Daniel Nocera, The Henry Dreyfus Professor of Energy and Professor of Chemistry; ; ;
Description: Daniel Nocera is swimming very hard against the current of mainstream energy research. While many scientists are figuring out how to scale up wind, geothermal or biomass systems, Nocera is focusing on "personalized" energy units that can be manufactured, distributed and installed on the cheap. His main concern lies with the increasing energy demands of six billion people, primarily from developing nations, who will be marching onto the world stage by 2050 and likely doubling the planet's energy consumption, from around 13 to 26 terawatts (that's trillion watts). A "solution to the energy challenge rests in providing the non"legacy (developing) world a carbon"neutral, sustainable energy supply," says Nocera.
Nocera's science isn't about making big or efficient systems. For non"legacy populations, "cost means everything and efficiency is secondary." Nocera's metrics look at cost in terms of energy stored per weight of something, and so he plots a Boeing 777 plane, etching tools, and Big Macs on the same cost curve. Priced out this way, cars cost around $1 million. Pursuing this logic, Nocera wants to build large quantities of small energy systems and get them into the developing world before giant infrastructure"based energy takes root.
Nocera's vision builds on major research breakthroughs: He has figured out how to harness critical biological processes that may bring widespread solar power closer to reality. Nocera's innovations include replicating in the lab the process of photosynthesis in plants, using sunlight to split water molecules and store energy. "Chemically, I'm not doing anything in a sophisticated wayjust taking water, rearranging bonds and making fuel." A liter of water, energized by sunlight from a photovoltaic cell, can store 13 megajoules. The 3.2 million liters in MIT's pool could yield 43 terawatts _ enough energy "to take care of all of you." Nocera's photosynthesis uses a cobalt"phosphate cocktail that mimics the mineral"based catalytic process in a plant, and "keeps fixing itself," running endlessly on such humble fuels as Charles River water. His process even yields pure drinking water from waste.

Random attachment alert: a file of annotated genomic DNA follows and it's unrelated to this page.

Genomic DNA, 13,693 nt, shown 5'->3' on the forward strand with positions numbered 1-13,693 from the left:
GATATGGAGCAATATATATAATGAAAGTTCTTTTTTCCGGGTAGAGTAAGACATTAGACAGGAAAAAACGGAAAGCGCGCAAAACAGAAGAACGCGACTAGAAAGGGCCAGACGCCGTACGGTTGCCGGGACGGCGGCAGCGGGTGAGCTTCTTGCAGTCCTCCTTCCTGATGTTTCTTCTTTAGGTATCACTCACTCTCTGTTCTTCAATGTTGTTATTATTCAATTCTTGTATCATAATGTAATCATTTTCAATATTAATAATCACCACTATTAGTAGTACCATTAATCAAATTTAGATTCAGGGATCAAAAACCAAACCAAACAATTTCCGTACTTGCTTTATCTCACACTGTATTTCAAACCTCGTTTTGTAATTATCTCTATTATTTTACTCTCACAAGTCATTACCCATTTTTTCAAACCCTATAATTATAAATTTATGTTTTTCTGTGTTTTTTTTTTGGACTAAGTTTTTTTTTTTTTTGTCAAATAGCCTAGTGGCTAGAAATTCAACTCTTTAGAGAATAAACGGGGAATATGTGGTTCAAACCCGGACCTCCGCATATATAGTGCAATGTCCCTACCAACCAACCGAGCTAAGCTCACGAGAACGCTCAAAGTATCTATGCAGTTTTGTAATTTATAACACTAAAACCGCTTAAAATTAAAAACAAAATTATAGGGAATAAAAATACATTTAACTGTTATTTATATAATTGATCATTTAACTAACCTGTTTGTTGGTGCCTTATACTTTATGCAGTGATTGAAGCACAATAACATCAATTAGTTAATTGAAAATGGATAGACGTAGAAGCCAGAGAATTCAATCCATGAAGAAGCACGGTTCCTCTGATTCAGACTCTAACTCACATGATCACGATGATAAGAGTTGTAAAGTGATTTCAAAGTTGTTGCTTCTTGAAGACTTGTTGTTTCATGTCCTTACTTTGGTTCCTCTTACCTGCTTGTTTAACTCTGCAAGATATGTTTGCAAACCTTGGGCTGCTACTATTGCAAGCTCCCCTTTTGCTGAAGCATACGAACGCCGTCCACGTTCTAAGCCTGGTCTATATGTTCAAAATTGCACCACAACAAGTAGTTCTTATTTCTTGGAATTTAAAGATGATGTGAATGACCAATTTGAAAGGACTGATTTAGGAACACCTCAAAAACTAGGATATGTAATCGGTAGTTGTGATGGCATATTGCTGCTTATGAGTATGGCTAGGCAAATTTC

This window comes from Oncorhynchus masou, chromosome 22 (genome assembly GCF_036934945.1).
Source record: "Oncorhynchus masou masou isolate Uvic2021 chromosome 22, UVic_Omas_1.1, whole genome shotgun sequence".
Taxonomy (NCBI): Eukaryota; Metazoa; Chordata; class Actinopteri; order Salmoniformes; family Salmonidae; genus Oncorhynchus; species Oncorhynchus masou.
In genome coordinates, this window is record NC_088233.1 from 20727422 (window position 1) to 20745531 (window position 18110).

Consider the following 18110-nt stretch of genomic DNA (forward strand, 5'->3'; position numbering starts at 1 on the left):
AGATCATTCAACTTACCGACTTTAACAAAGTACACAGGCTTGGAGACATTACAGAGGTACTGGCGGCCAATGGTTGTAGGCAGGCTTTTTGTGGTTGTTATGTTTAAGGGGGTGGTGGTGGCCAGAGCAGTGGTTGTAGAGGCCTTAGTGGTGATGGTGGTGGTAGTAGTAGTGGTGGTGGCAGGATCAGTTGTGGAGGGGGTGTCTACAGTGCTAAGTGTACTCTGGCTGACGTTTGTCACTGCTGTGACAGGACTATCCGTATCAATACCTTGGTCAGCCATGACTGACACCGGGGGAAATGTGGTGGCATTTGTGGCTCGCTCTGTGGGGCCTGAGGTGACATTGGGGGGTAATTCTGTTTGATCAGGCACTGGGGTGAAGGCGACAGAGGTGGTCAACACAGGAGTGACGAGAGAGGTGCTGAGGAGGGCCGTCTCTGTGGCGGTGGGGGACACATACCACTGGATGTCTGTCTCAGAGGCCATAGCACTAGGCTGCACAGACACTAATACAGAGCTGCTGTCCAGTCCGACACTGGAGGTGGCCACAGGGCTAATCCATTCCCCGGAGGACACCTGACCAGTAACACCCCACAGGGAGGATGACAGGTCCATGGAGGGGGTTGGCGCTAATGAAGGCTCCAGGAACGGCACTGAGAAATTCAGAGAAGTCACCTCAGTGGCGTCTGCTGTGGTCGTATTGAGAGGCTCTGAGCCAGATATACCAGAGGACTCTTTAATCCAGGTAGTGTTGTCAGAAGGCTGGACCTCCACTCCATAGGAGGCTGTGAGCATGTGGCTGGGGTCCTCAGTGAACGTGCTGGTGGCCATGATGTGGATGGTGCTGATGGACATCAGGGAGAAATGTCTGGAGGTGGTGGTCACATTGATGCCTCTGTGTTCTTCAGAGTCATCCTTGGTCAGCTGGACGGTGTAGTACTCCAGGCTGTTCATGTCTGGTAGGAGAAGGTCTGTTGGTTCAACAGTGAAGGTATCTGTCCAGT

Nocera's goal is to make each home its own power station, with photovoltaic arrays on the roof feeding the catalytic reaction that splits water into hydrogen and oxygen. Some of these elements are still pricey or unreliable -- in particular, fuel cells and photovoltaics are troublesome -- yet he envisions villages in India and Africa not long from now purchasing one of his basic systems for $800. While Nocera acknowledges his critics, he views them as institution"bound naysayers: "I always say when the scientists stop fighting, then you're screwed."
About the Speaker(s): Daniel Nocera is at the forefront of research on renewable energy at the molecular level, focusing on mechanisms of energy conversion involving the water molecule. In 2005, Nocera was awarded the Italgas Prize, and was elected to the American Academy of Arts and Sciences. Nocera has received the American Institute of Chemists Award, and was appointed a Presidential Young Investigator and an Alfred P. Sloan Fellow.
He serves on the Editorial Boards of Accounts of Chemical Research, Inorganic Chemistry, Journal of the American Chemical Society and Comments in Inorganic Chemistry. He was the inaugural Editor of Inorganic Chemistry Communications.
Nocera received his B.S. in 1979 from Rutgers University, and his Ph.D. from CalTech in 1984. He joined MIT in 1997.
Host(s): School of Humanities, Arts & Social Sciences, Knight Science Journalism Fellowships
It looks like no one has posted a comment yet. You can be the first!
You need to log in, in order to post comments.
More from MIT World — special events and lectures
Added 5 years ago | 01:45:00 | 3249 views
Added 5 years ago | 01:29:00 | 3933 views
Added 5 years ago | 02:02:00 | 8584 views
Added 5 years ago | 00:55:08 | 3374 views
Added 5 years ago | 01:38:00 | 4944 views
Added 5 years ago | 00:44:08 | 3228 views